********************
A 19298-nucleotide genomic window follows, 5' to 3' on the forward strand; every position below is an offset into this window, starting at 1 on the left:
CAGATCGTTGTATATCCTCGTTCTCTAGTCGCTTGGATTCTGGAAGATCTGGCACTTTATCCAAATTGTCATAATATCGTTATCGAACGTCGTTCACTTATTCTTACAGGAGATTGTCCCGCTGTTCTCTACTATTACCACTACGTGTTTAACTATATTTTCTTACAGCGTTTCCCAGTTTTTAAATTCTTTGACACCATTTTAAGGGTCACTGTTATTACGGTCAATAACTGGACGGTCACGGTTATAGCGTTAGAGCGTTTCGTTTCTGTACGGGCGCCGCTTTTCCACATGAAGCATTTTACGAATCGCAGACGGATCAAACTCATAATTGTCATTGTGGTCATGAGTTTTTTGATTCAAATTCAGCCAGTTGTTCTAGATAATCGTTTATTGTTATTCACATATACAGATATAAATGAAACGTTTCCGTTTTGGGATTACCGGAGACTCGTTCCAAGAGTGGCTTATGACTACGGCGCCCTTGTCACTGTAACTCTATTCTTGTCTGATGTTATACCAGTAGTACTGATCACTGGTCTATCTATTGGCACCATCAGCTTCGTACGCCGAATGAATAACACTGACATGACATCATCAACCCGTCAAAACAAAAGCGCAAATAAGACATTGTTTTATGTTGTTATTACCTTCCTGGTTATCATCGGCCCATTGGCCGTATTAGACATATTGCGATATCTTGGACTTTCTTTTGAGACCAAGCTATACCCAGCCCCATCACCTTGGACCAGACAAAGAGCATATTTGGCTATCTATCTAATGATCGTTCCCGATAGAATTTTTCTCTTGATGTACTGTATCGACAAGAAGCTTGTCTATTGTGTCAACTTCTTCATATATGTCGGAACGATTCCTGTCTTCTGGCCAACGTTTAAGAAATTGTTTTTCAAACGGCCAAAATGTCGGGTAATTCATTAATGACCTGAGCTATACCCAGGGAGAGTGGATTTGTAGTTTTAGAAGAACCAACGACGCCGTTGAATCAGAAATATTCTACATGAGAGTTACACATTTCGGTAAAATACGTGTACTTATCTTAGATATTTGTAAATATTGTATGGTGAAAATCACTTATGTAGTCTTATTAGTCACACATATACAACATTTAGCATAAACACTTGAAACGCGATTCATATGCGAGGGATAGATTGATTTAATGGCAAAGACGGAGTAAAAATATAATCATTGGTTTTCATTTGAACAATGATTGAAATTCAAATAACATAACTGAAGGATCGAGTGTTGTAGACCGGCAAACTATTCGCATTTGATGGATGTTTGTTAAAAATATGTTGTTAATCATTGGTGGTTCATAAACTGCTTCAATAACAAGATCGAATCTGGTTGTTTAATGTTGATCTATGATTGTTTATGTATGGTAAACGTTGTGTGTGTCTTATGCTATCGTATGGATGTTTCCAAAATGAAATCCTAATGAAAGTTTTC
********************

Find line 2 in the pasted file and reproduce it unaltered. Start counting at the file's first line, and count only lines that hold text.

CAGATCGTTGTATATCCTCGTTCTCTAGTCGCTTGGATTCTGGAAGATCTGGCACTTTATCCAAATTGTCATAATATCGTTATCGAACGTCGTTCACTTATTCTTACAGGAGATTGTCCCGCTGTTCTCTACTATTACCACTACGTGTTTAACTATATTTTCTTACAGCGTTTCCCAGTTTTTAAATTCTTTGACACCATTTTAAGGGTCACTGTTATTACGGTCAATAACTGGACGGTCACGGTTATAGCGTTAGAGCGTTTCGTTTCTGTACGGGCGCCGCTTTTCCACATGAAGCATTTTACGAATCGCAGACGGATCAAACTCATAATTGTCATTGTGGTCATGAGTTTTTTGATTCAAATTCAGCCAGTTGTTCTAGATAATCGTTTATTGTTATTCACATATACAGATATAAATGAAACGTTTCCGTTTTGGGATTACCGGAGACTCGTTCCAAGAGTGGCTTATGACTACGGCGCCCTTGTCACTGTAACTCTATTCTTGTCTGATGTTATACCAGTAGTACTGATCACTGGTCTATCTATTGGCACCATCAGCTTCGTACGCCGAATGAATAACACTGACATGACATCATCAACCCGTCAAAACAAAAGCGCAAATAAGACATTGTTTTATGTTGTTATTACCTTCCTGGTTATCATCGGCCCATTGGCCGTATTAGACATATTGCGATATCTTGGACTTTCTTTTGAGACCAAGCTATACCCAGCCCCATCACCTTGGACCAGACAAAGAGCATATTTGGCTATCTATCTAATGATCGTTCCCGATAGAATTTTTCTCTTGATGTACTGTATCGACAAGAAGCTTGTCTATTGTGTCAACTTCTTCATATATGTCGGAACGATTCCTGTCTTCTGGCCAACGTTTAAGAAATTGTTTTTCAAACGGCCAAAATGTCGGGTAATTCATTAATGACCTGAGCTATACCCAGGGAGAGTGGATTTGTAGTTTTAGAAGAACCAACGACGCCGTTGAATCAGAAATATTCTACATGAGAGTTACACATTTCGGTAAAATACGTGTACTTATCTTAGATATTTGTAAATATTGTATGGTGAAAATCACTTATGTAGTCTTATTAGTCACACATATACAACATTTAGCATAAACACTTGAAACGCGATTCATATGCGAGGGATAGATTGATTTAATGGCAAAGACGGAGTAAAAATATAATCATTGGTTTTCATTTGAACAATGATTGAAATTCAAATAACATAACTGAAGGATCGAGTGTTGTAGACCGGCAAACTATTCGCATTTGATGGATGTTTGTTAAAAATATGTTGTTAATCATTGGTGGTTCATAAACTGCTTCAATAACAAGATCGAATCTGGTTGTTTAATGTTGATCTATGATTGTTTATGTATGGTAAACGTTGTGTGTGTCTTATGCTATCGTATGGATGTTTCCAAAATGAAATCCTAATGAAAGTTTTC